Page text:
Lentinan

Some of the medicinal properties of Shiitake mushroom are attributed to a sugar molecule named lentinan.

Most studies on lentinan has been done on ancer prevention and cancer treatment.

In laboratory tests, lentinan does not kill cancer cells directly, but enhances a number of aspects of the immune system, which may aid in the slowing of tumor growth.

Lentinan also kills viruses and microbes directly in laboratory studies.

Most studies involving lentinan involve intravenous or intramuscular injections.

It is uncertain whether the ingestion of shiitake mushrooms provides similar effects.

Lentinan may help extend the survival of patients with some cancers when used with chemotherapy.

Lentinan also kills viruses and microbes directly in laboratory studies.

Mechanism of Action

Lentinan’s active polysaccharide, 1,3 beta glucan, is not cytotoxic but seems to enhance T-helper cell function and increase stimulation of interleukin, interferon, and normal killer cells.

In addition to their primary structures, immunopotentiation activity of beta-D-glucans is linked to their molecular weight and triple helical conformation.

In vivo studies suggest that 1,3 beta glucan increases IL-4-producing cells, suggesting a stimulation of Th2-mediated immunity.

In addition to antitumor activity, lentinan also possesses immune-regulatory effects, antiviral activity, antimicrobial properties, and cholesterol-lowering effects.

In murine bone marrow cells, lentinan enhanced repair of paclitaxel-induced DNA damage and protected against paclitaxel-induced apoptosis partly via modulation of cellular antioxidant levels.

Lentinan also was shown to induce apoptosis in gastric cancer cells, and this effect was enhanced when combined with docetaxel and cisplatin.

In urothelial bladder cancer cell lines, increased concentrations of lentinan alone or combined with gemcitabine correlated with enhanced T24 cell apoptosis.

Lentinan cotreatment with paclitaxel enhanced effects in a lung cancer cell line through ROS production and activation of NLRP3 inflammasome and ASK1/p38 MAPK signal pathway.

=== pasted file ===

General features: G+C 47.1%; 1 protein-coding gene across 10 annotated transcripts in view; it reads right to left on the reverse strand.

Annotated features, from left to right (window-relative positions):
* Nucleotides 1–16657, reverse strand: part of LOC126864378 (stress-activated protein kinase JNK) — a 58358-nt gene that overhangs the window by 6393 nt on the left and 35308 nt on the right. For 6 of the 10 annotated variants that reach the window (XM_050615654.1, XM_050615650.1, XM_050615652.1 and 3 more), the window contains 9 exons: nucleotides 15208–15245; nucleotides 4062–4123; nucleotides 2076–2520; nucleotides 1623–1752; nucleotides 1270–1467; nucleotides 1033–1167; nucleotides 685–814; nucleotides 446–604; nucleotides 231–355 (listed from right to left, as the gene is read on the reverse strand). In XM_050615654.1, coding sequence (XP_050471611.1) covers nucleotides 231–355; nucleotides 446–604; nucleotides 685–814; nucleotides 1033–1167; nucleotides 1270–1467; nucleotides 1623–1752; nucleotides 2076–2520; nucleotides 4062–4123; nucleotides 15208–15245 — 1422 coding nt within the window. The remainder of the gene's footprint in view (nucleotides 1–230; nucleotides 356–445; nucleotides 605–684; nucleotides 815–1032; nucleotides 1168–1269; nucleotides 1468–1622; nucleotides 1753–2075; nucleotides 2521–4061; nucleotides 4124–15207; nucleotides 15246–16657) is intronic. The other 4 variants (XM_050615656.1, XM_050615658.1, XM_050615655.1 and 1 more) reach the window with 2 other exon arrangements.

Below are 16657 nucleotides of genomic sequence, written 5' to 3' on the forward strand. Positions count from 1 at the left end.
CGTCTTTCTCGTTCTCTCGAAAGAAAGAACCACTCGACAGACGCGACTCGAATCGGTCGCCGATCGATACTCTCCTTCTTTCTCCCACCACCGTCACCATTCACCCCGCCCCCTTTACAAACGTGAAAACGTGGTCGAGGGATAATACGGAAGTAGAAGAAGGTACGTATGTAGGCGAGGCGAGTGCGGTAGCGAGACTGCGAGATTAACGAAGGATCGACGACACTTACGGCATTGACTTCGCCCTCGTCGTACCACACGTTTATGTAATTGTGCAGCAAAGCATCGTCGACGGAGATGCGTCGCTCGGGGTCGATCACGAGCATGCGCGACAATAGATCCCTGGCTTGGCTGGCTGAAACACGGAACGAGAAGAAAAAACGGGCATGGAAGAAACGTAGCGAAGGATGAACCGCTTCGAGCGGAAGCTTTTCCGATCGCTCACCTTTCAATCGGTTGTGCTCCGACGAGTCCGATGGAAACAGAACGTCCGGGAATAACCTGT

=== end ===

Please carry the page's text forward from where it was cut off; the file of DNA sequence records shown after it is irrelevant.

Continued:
In addition, lentinan can heal chromosome damage caused by anticancer treatments.

Medicinal properties

In some countries, parenteral lentinan is classified as an antineoplastic polysaccharide and is available for clinical use.

Lentinan is known as a biological response modifier (BRM) which is often taken as a synonym for an immunomodulator.

Its anti-tumour action is host mediated; lentinan is claimed to enhance cell-mediated immune responses in vitro and in vivo which probably plays a part in its anti-tumour activity.

The effect of lentinan on T cells has been thoroughly investigated.

Intraperitoneal lentinan administration resulted in complete tumour regression in 7 of 8 BDF1 mice inoculated with FBL-3 erythroleukemia cells.

When monoclonal antibodies (mAb) against both CD4 and CD8 were given before the lentinan treatment the tumour growth inhibition stopped.

Recent studies add to the evidence for this theory, patients with advanced cancer were demonstrated to have an imbalance between Th1 and Th2 responses, and thus impaired cell-mediated immunity.

Flow cytometry of peripheral blood samples found that intravenous administration of lentinan (2 mg, three times per week) cancelled the Th2-dominant condition in patients with digestive cancers.

It was also suggested that the proportions of Th1/Th2 cells may have been restored.

There have been several other studies supporting the theory that the anti-tumour activity is T-cell mediated including those that propose a different mechanism of action.

It has been suggested that there is correlation between the vascular dilation and haemorrhage (VDH) reaction and the anti-tumour effects of lentinan.

VDH was induced in mice by lentinan, but those receiving a combination of anti-CD4 and anti-CD8 mAb before lentinan treatment did not show a VDH response, and either mAb subset alone had no effect, showing that VDH is T cell dependent.

Across several strains of mice, those which showed a high VDH response after lentinan treatment, also showed high responses to bradykinnin.